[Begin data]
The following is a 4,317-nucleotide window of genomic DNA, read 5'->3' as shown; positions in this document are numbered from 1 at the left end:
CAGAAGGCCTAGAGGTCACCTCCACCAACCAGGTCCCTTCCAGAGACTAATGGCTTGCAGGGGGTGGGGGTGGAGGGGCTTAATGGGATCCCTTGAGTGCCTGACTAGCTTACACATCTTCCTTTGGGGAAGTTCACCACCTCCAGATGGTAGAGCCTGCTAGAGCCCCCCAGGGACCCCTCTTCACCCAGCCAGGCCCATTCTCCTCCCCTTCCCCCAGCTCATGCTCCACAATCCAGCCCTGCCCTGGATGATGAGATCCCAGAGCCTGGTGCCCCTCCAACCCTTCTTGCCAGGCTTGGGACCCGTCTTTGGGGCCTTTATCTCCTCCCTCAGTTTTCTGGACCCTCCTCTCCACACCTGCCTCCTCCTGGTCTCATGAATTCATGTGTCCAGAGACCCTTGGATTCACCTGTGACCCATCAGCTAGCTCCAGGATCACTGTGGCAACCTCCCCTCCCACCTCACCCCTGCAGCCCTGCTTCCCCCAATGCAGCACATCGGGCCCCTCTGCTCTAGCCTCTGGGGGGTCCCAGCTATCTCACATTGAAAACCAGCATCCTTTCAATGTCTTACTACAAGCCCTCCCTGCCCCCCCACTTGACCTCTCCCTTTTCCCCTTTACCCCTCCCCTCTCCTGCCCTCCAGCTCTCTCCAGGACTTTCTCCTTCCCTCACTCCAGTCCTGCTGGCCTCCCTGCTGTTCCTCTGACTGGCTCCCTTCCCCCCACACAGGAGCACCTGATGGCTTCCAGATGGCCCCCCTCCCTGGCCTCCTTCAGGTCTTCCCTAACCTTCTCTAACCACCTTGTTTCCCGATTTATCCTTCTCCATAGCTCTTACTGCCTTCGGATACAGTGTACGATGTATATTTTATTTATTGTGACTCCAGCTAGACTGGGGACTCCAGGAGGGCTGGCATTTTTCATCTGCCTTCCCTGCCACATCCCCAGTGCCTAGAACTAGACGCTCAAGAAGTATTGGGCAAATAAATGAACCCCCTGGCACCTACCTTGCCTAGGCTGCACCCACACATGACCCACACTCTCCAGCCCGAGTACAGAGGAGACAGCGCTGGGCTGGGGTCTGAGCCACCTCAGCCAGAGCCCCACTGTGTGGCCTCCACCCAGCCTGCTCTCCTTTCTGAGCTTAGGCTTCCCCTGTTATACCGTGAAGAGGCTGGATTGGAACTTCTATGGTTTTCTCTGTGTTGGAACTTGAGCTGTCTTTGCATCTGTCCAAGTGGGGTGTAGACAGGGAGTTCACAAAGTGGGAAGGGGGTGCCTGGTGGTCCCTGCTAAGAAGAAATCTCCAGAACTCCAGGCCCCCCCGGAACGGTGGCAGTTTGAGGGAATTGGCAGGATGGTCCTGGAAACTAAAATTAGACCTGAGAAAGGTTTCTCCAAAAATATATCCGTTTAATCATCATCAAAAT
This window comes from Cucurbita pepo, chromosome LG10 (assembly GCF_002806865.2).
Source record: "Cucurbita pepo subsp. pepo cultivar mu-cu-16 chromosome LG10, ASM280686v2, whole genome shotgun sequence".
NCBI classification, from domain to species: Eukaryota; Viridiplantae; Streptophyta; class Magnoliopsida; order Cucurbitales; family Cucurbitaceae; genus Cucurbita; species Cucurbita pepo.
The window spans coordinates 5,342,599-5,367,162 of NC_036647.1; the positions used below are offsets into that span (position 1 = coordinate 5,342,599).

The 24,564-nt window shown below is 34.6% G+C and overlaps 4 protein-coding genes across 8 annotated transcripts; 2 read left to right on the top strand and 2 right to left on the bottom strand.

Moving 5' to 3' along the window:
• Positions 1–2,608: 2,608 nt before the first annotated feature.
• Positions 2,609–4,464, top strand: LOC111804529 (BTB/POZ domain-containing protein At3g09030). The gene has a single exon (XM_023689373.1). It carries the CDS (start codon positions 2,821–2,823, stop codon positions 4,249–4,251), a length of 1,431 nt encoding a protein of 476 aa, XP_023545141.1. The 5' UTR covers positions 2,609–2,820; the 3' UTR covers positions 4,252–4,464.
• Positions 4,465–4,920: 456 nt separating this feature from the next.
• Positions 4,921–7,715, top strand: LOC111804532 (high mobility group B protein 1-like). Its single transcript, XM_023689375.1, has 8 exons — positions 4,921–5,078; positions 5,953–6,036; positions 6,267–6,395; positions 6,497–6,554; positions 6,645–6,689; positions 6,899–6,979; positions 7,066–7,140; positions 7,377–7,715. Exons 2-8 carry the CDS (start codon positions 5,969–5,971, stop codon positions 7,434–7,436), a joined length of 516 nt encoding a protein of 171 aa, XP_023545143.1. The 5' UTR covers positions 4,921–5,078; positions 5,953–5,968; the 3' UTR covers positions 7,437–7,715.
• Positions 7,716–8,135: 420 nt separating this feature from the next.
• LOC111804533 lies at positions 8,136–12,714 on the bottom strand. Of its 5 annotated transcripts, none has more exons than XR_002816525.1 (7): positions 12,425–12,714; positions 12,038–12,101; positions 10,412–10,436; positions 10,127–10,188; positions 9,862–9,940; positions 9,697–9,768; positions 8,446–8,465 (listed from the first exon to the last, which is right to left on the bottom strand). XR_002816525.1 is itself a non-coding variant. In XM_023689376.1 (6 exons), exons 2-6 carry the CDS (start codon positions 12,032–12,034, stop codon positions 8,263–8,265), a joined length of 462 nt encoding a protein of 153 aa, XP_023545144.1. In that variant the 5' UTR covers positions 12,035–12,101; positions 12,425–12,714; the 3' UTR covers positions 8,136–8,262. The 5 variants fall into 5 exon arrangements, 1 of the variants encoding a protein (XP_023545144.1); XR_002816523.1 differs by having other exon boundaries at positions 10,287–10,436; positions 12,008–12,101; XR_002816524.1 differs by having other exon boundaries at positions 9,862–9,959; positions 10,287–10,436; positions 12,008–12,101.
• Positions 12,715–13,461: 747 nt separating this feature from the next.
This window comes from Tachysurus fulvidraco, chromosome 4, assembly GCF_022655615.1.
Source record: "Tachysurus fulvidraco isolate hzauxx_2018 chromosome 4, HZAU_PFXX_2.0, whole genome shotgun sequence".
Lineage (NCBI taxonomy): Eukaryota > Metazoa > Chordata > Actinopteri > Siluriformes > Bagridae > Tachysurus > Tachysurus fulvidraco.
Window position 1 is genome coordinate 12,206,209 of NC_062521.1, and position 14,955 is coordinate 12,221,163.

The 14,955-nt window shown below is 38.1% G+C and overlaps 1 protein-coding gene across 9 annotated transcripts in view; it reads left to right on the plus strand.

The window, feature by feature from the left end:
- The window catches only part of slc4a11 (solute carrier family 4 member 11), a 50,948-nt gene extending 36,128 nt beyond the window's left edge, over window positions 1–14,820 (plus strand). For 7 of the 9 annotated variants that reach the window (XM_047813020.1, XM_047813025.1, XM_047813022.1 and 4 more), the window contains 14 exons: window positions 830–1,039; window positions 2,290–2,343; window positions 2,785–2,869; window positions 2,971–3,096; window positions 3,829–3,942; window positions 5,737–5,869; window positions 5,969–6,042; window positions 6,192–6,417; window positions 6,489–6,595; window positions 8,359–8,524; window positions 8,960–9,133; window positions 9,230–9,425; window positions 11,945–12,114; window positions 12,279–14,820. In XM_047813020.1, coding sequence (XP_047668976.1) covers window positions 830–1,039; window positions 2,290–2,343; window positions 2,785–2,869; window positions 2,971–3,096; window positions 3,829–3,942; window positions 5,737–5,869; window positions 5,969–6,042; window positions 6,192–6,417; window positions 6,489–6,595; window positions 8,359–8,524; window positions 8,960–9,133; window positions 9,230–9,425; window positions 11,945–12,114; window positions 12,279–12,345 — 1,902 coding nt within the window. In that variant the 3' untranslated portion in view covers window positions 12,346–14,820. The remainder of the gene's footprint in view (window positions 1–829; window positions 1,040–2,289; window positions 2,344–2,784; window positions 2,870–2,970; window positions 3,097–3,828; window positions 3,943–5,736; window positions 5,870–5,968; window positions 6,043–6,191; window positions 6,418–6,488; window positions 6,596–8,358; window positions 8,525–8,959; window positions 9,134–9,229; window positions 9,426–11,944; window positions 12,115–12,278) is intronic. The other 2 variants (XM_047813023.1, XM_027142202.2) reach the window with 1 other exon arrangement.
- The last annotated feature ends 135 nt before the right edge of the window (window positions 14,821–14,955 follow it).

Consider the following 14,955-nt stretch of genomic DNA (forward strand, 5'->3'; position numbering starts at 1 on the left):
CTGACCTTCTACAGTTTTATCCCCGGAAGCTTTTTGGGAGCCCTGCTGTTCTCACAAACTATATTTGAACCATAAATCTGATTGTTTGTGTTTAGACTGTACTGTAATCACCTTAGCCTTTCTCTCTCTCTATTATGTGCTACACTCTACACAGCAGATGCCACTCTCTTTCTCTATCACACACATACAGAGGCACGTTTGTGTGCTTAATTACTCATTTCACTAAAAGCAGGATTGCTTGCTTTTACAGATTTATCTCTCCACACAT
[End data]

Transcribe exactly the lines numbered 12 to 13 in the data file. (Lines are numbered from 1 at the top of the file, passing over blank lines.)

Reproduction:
• Positions 4,921–7,715, top strand: LOC111804532 (high mobility group B protein 1-like). Its single transcript, XM_023689375.1, has 8 exons — positions 4,921–5,078; positions 5,953–6,036; positions 6,267–6,395; positions 6,497–6,554; positions 6,645–6,689; positions 6,899–6,979; positions 7,066–7,140; positions 7,377–7,715. Exons 2-8 carry the CDS (start codon positions 5,969–5,971, stop codon positions 7,434–7,436), a joined length of 516 nt encoding a protein of 171 aa, XP_023545143.1. The 5' UTR covers positions 4,921–5,078; positions 5,953–5,968; the 3' UTR covers positions 7,437–7,715.
• Positions 7,716–8,135: 420 nt separating this feature from the next.